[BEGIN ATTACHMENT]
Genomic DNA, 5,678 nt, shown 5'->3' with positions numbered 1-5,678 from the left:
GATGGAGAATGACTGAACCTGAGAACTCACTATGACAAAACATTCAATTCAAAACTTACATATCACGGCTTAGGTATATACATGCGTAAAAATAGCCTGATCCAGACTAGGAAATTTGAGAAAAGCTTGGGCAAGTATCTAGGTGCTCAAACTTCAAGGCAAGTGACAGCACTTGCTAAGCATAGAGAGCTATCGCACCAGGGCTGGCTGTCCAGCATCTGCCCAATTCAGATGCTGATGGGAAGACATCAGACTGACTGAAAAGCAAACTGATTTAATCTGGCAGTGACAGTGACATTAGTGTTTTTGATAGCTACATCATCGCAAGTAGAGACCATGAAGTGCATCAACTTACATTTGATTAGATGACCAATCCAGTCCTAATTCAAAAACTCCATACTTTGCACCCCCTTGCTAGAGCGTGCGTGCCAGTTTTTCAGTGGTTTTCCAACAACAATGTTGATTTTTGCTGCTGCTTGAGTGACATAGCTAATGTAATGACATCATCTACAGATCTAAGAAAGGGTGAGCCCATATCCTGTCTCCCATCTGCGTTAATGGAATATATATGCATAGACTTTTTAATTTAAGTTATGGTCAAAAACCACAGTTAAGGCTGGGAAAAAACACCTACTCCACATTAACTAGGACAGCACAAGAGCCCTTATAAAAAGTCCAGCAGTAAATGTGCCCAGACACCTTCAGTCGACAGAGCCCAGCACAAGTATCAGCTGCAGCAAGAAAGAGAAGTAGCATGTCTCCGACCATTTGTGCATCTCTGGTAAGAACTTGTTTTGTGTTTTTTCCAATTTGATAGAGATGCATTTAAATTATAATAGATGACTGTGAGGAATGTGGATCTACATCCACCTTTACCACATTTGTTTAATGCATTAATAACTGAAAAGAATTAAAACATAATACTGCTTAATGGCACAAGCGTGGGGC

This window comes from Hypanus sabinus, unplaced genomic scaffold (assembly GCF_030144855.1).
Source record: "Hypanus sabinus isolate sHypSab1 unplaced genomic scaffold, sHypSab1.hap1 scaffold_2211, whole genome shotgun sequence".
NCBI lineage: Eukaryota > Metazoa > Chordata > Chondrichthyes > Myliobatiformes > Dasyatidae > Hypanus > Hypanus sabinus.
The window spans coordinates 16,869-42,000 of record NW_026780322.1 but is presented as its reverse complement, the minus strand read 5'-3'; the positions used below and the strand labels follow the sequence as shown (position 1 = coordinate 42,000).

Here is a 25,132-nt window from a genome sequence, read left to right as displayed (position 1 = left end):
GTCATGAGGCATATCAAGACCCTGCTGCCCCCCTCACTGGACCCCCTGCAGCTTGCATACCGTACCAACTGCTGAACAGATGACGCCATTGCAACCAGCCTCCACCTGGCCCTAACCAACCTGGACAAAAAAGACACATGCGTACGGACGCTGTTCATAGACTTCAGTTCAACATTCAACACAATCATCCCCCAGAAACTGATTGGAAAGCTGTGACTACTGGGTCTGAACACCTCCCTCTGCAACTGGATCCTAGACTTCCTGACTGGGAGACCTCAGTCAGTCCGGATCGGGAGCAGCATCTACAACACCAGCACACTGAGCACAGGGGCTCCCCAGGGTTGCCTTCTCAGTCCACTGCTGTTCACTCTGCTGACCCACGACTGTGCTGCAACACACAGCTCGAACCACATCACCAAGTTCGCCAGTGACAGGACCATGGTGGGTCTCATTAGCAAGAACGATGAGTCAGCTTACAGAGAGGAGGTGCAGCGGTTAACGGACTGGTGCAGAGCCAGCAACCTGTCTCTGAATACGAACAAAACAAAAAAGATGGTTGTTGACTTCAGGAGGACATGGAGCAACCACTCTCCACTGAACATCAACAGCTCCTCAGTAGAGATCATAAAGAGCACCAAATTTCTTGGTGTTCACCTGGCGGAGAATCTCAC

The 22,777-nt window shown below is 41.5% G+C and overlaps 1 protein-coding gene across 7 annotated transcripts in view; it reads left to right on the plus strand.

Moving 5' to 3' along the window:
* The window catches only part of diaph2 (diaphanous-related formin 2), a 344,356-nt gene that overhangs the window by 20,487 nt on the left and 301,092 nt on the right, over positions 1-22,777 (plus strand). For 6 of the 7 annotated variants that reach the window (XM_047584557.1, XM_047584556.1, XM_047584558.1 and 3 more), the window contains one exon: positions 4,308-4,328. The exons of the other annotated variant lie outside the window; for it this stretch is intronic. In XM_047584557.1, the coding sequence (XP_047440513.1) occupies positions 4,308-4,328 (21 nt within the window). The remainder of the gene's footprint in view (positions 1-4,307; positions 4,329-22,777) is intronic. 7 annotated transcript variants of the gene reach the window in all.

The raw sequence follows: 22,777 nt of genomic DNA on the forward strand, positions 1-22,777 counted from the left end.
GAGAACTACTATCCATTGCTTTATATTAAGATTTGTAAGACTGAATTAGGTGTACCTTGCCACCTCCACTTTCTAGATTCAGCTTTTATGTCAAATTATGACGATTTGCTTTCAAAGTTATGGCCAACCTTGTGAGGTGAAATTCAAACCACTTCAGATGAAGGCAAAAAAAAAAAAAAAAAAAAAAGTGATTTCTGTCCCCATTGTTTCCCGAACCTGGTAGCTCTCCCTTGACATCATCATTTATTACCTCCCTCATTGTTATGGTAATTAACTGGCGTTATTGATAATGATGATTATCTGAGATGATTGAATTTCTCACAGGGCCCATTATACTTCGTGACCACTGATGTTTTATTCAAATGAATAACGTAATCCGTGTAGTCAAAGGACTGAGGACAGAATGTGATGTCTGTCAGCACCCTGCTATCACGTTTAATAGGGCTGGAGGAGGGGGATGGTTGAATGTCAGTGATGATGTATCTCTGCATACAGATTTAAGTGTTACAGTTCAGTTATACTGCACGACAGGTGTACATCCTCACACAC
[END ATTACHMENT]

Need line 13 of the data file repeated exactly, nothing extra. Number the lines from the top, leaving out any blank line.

GAGAACTACTATCCATTGCTTTATATTAAGATTTGTAAGACTGAATTAGGTGTACCTTGCCACCTCCACTTTCTAGATTCAGCTTTTATGTCAAATTATGACGATTTGCTTTCAAAGTTATGGCCAACCTTGTGAGGTGAAATTCAAACCACTTCAGATGAAGGCAAAAAAAAAAAAAAAAAAAAAAGTGATTTCTGTCCCCATTGTTTCCCGAACCTGGTAGCTCTCCCTTGACATCATCATTTATTACCTCCCTCATTGTTATGGTAATTAACTGGCGTTATTGATAATGATGATTATCTGAGATGATTGAATTTCTCACAGGGCCCATTATACTTCGTGACCACTGATGTTTTATTCAAATGAATAACGTAATCCGTGTAGTCAAAGGACTGAGGACAGAATGTGATGTCTGTCAGCACCCTGCTATCACGTTTAATAGGGCTGGAGGAGGGGGATGGTTGAATGTCAGTGATGATGTATCTCTGCATACAGATTTAAGTGTTACAGTTCAGTTATACTGCACGACAGGTGTACATCCTCACACAC